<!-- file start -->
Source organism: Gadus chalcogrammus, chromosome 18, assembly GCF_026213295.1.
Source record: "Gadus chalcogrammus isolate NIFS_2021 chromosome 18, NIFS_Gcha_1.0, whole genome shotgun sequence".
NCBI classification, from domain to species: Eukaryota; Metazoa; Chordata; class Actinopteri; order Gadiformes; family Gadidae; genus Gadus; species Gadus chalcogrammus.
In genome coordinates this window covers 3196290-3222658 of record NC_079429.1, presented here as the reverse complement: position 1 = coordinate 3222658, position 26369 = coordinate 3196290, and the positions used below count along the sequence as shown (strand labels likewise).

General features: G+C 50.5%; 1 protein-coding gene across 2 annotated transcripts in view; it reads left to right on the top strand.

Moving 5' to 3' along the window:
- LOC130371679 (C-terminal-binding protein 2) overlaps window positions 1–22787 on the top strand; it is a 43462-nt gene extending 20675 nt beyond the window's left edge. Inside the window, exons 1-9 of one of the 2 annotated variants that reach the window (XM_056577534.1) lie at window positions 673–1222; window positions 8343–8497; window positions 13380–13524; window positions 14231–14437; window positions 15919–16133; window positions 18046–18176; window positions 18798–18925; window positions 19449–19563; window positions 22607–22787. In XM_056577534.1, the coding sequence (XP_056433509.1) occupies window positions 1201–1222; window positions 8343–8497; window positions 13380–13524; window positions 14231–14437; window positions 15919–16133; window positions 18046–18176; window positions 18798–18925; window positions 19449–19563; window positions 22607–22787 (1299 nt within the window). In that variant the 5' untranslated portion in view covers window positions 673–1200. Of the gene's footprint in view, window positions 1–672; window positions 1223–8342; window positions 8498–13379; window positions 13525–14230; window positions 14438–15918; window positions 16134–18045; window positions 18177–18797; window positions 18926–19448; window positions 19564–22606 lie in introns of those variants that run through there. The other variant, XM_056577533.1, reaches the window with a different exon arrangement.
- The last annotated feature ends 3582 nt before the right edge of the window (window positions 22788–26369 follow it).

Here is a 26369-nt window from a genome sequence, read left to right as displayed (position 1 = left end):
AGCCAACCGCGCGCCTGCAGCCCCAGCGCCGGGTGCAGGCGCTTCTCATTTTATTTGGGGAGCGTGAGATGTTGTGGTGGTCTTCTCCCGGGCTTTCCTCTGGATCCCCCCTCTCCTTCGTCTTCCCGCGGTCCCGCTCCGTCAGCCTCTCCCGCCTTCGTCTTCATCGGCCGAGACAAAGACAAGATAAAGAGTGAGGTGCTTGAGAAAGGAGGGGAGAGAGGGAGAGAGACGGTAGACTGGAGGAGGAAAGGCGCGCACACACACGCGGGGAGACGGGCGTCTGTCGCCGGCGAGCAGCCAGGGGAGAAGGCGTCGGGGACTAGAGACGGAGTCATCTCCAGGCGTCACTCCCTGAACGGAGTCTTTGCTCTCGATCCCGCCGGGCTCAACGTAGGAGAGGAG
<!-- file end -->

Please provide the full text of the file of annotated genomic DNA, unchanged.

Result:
Source organism: Gadus chalcogrammus, chromosome 18, assembly GCF_026213295.1.
Source record: "Gadus chalcogrammus isolate NIFS_2021 chromosome 18, NIFS_Gcha_1.0, whole genome shotgun sequence".
NCBI classification, from domain to species: Eukaryota; Metazoa; Chordata; class Actinopteri; order Gadiformes; family Gadidae; genus Gadus; species Gadus chalcogrammus.
In genome coordinates this window covers 3196290-3222658 of record NC_079429.1, presented here as the reverse complement: position 1 = coordinate 3222658, position 26369 = coordinate 3196290, and the positions used below count along the sequence as shown (strand labels likewise).

General features: G+C 50.5%; 1 protein-coding gene across 2 annotated transcripts in view; it reads left to right on the top strand.

Moving 5' to 3' along the window:
- LOC130371679 (C-terminal-binding protein 2) overlaps window positions 1–22787 on the top strand; it is a 43462-nt gene extending 20675 nt beyond the window's left edge. Inside the window, exons 1-9 of one of the 2 annotated variants that reach the window (XM_056577534.1) lie at window positions 673–1222; window positions 8343–8497; window positions 13380–13524; window positions 14231–14437; window positions 15919–16133; window positions 18046–18176; window positions 18798–18925; window positions 19449–19563; window positions 22607–22787. In XM_056577534.1, the coding sequence (XP_056433509.1) occupies window positions 1201–1222; window positions 8343–8497; window positions 13380–13524; window positions 14231–14437; window positions 15919–16133; window positions 18046–18176; window positions 18798–18925; window positions 19449–19563; window positions 22607–22787 (1299 nt within the window). In that variant the 5' untranslated portion in view covers window positions 673–1200. Of the gene's footprint in view, window positions 1–672; window positions 1223–8342; window positions 8498–13379; window positions 13525–14230; window positions 14438–15918; window positions 16134–18045; window positions 18177–18797; window positions 18926–19448; window positions 19564–22606 lie in introns of those variants that run through there. The other variant, XM_056577533.1, reaches the window with a different exon arrangement.
- The last annotated feature ends 3582 nt before the right edge of the window (window positions 22788–26369 follow it).

Here is a 26369-nt window from a genome sequence, read left to right as displayed (position 1 = left end):
AGCCAACCGCGCGCCTGCAGCCCCAGCGCCGGGTGCAGGCGCTTCTCATTTTATTTGGGGAGCGTGAGATGTTGTGGTGGTCTTCTCCCGGGCTTTCCTCTGGATCCCCCCTCTCCTTCGTCTTCCCGCGGTCCCGCTCCGTCAGCCTCTCCCGCCTTCGTCTTCATCGGCCGAGACAAAGACAAGATAAAGAGTGAGGTGCTTGAGAAAGGAGGGGAGAGAGGGAGAGAGACGGTAGACTGGAGGAGGAAAGGCGCGCACACACACGCGGGGAGACGGGCGTCTGTCGCCGGCGAGCAGCCAGGGGAGAAGGCGTCGGGGACTAGAGACGGAGTCATCTCCAGGCGTCACTCCCTGAACGGAGTCTTTGCTCTCGATCCCGCCGGGCTCAACGTAGGAGAGGAG